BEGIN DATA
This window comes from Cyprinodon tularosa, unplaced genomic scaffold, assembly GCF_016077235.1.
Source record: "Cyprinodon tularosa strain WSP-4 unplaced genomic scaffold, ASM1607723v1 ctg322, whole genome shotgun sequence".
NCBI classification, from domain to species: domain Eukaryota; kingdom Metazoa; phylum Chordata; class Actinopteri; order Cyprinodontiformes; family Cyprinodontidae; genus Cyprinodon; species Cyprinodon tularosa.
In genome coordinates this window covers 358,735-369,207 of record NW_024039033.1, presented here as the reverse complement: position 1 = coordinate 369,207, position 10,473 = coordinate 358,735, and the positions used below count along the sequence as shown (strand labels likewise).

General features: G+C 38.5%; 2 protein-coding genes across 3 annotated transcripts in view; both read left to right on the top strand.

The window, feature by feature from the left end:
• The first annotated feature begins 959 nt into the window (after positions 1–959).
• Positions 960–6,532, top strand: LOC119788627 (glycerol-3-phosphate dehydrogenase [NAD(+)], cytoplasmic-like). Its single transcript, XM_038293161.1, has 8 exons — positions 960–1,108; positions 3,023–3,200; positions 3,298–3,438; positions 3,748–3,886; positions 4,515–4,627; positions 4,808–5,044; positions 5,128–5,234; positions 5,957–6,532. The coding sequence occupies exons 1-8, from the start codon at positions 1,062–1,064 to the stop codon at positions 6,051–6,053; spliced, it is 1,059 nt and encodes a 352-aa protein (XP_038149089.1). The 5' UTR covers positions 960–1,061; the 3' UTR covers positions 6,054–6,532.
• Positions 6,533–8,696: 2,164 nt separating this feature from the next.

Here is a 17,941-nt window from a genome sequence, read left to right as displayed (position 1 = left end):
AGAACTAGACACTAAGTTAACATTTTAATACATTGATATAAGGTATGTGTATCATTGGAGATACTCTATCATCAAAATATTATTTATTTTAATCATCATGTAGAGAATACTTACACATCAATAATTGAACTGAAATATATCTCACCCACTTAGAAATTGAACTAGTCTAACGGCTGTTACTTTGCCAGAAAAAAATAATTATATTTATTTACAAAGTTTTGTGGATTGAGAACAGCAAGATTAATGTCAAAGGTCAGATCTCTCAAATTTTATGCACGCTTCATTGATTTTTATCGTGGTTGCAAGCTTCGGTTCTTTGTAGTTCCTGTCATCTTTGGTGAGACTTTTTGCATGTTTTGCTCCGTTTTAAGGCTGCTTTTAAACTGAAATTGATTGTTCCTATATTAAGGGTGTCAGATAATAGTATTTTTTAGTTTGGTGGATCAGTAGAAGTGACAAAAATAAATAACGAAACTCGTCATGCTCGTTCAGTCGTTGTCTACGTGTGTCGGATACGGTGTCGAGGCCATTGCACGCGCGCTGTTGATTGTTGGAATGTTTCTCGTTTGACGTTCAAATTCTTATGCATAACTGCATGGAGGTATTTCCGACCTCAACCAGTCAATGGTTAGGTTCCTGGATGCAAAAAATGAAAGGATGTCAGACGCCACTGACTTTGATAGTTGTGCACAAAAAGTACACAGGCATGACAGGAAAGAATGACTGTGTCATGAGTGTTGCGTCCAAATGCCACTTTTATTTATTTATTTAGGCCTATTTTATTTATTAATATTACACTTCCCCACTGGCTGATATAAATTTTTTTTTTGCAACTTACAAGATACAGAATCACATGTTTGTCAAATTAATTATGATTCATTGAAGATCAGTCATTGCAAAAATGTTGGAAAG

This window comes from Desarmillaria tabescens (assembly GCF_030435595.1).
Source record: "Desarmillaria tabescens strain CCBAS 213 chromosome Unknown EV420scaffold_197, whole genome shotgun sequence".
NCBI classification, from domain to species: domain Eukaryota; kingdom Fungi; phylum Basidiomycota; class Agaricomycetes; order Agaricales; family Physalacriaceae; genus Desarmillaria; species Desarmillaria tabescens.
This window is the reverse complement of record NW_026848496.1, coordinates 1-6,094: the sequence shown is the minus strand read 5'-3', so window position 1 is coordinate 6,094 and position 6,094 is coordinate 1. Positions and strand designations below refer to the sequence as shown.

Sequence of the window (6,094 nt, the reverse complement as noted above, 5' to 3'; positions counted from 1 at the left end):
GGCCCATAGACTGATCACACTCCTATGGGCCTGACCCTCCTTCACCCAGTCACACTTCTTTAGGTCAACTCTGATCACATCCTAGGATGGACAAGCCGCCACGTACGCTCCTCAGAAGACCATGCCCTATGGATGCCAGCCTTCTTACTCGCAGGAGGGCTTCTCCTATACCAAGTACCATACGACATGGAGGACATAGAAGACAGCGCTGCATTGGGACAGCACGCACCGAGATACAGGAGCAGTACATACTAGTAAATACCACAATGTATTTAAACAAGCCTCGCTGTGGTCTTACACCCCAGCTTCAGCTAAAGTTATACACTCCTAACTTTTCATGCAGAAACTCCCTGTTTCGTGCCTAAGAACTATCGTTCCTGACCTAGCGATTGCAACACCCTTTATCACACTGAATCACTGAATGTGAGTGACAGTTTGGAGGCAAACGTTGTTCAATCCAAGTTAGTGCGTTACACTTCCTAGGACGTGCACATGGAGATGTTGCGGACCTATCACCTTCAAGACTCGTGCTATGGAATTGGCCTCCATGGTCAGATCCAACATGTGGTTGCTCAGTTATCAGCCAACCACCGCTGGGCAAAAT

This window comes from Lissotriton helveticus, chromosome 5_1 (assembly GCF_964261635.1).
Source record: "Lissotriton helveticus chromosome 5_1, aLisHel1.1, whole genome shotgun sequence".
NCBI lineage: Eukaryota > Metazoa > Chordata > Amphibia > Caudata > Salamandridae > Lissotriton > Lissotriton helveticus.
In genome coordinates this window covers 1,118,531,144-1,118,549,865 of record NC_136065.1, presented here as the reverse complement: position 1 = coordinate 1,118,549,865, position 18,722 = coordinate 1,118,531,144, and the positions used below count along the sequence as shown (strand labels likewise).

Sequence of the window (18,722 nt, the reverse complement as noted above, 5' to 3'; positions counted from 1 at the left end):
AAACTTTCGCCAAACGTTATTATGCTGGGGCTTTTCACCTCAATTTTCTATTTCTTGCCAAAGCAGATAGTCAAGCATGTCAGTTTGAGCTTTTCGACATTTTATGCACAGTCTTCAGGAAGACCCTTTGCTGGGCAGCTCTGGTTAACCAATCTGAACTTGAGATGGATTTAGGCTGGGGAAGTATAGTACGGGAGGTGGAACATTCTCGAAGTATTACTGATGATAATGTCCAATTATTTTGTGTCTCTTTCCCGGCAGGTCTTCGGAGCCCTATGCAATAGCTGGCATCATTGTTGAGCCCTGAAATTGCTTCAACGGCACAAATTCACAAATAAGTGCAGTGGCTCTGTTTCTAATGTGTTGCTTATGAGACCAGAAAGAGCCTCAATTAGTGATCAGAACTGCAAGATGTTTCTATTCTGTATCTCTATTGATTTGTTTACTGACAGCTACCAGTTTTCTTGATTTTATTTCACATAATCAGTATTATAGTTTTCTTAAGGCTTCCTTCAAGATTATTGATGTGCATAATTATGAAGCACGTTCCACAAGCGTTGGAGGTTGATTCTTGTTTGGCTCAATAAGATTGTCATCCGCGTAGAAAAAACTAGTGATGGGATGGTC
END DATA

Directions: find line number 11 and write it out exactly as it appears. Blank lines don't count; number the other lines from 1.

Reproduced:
AGAACTAGACACTAAGTTAACATTTTAATACATTGATATAAGGTATGTGTATCATTGGAGATACTCTATCATCAAAATATTATTTATTTTAATCATCATGTAGAGAATACTTACACATCAATAATTGAACTGAAATATATCTCACCCACTTAGAAATTGAACTAGTCTAACGGCTGTTACTTTGCCAGAAAAAAATAATTATATTTATTTACAAAGTTTTGTGGATTGAGAACAGCAAGATTAATGTCAAAGGTCAGATCTCTCAAATTTTATGCACGCTTCATTGATTTTTATCGTGGTTGCAAGCTTCGGTTCTTTGTAGTTCCTGTCATCTTTGGTGAGACTTTTTGCATGTTTTGCTCCGTTTTAAGGCTGCTTTTAAACTGAAATTGATTGTTCCTATATTAAGGGTGTCAGATAATAGTATTTTTTAGTTTGGTGGATCAGTAGAAGTGACAAAAATAAATAACGAAACTCGTCATGCTCGTTCAGTCGTTGTCTACGTGTGTCGGATACGGTGTCGAGGCCATTGCACGCGCGCTGTTGATTGTTGGAATGTTTCTCGTTTGACGTTCAAATTCTTATGCATAACTGCATGGAGGTATTTCCGACCTCAACCAGTCAATGGTTAGGTTCCTGGATGCAAAAAATGAAAGGATGTCAGACGCCACTGACTTTGATAGTTGTGCACAAAAAGTACACAGGCATGACAGGAAAGAATGACTGTGTCATGAGTGTTGCGTCCAAATGCCACTTTTATTTATTTATTTAGGCCTATTTTATTTATTAATATTACACTTCCCCACTGGCTGATATAAATTTTTTTTTTGCAACTTACAAGATACAGAATCACATGTTTGTCAAATTAATTATGATTCATTGAAGATCAGTCATTGCAAAAATGTTGGAAAG